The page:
"Syringa" is a poem about the power of song, and it is also an ars poetica, a poem about the making of poetry. According to Ashbery, there are two modes of poetry. On the one hand, there is the high Orphic strain which is "emblematic," presenting a "tableau" or "stalled moment" oflife. On the other hand, there is the music associated with Syrinx, "In whose tale are hidden syllables / Of what happened," and who asks for no lasting artistic glory, no "stellification." When Syrinx transforms herself into a reed, she loses her individual identity and becomes part of the "flowing, fleeting" process oflife itself: "the tossing reeds of that slow, / Powerful stream, the trailing grasses / Playfully tugged at." Ashbery clearly sees his own poetry as falling into the latter mode, since "Stellification / Is for the few, and comes about much later."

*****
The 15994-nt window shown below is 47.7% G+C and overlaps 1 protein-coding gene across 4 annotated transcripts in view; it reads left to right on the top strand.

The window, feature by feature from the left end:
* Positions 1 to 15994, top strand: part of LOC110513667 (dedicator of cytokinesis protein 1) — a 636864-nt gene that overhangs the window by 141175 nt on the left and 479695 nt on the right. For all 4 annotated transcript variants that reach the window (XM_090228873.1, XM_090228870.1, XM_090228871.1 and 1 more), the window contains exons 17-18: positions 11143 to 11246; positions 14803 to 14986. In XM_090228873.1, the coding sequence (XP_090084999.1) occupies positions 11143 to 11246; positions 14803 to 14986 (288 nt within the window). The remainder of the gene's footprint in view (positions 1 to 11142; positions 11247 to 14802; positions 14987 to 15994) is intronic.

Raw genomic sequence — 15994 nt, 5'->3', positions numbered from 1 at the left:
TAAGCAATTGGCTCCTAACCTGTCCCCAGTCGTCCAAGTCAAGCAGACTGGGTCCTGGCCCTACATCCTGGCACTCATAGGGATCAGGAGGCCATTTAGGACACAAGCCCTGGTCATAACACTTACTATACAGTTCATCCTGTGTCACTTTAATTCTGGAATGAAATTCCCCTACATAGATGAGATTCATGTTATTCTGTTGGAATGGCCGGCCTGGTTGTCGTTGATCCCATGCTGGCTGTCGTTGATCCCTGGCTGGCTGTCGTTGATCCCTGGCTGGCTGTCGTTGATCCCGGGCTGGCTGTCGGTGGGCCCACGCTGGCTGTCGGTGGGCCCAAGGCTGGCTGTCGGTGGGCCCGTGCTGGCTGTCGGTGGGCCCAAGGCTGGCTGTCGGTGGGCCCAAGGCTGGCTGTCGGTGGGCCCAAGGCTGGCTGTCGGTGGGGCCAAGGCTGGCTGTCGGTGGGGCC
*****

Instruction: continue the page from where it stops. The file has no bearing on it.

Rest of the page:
While Ashbery's poem is in part a lament for Orpheus, it also makes fun of him, depicting him as an almost comic-book figure. The opening lines are written in an exaggeratedly simple style: "Of course, Eurydice was a part / Of this. Then one day, everything changed." For Ashbery, the mere fact that a story has become canonized as "myth" does not give it any special status. Unlike Pound, who sought in the myths of the past the "luminous details" that would express the essence ofa particular culture, Ashbery treats the stories of the mythic past as he would any story of contemporary life. After all, the stories of most people and their lives - even those which are important in their day - disappear "into libraries, onto microfilm," where only a few "are still interested in them." The myths of the past are by nature no more interesting than modern life or the artifacts of popular culture which Ashbery explores in poems like "Daffy Duck in Hollywood" and "Farm Implements and Rutabagas in a Landscape." In the end, the poem enacts a deflation of the Orpheus myth: the story ends halfway through the poem and we are left with the anti-climax of the ending. Like O'Hara, Ashbery resists the temptation to move toward symbolic depth. His juxtapositions of classical myth with popular culture, and of intense lyricism with flatly prosaic style, suggest an ironic detachment from any gesture that could be seen as conferring an aura of "truth" or a claim of aesthetic transcendence.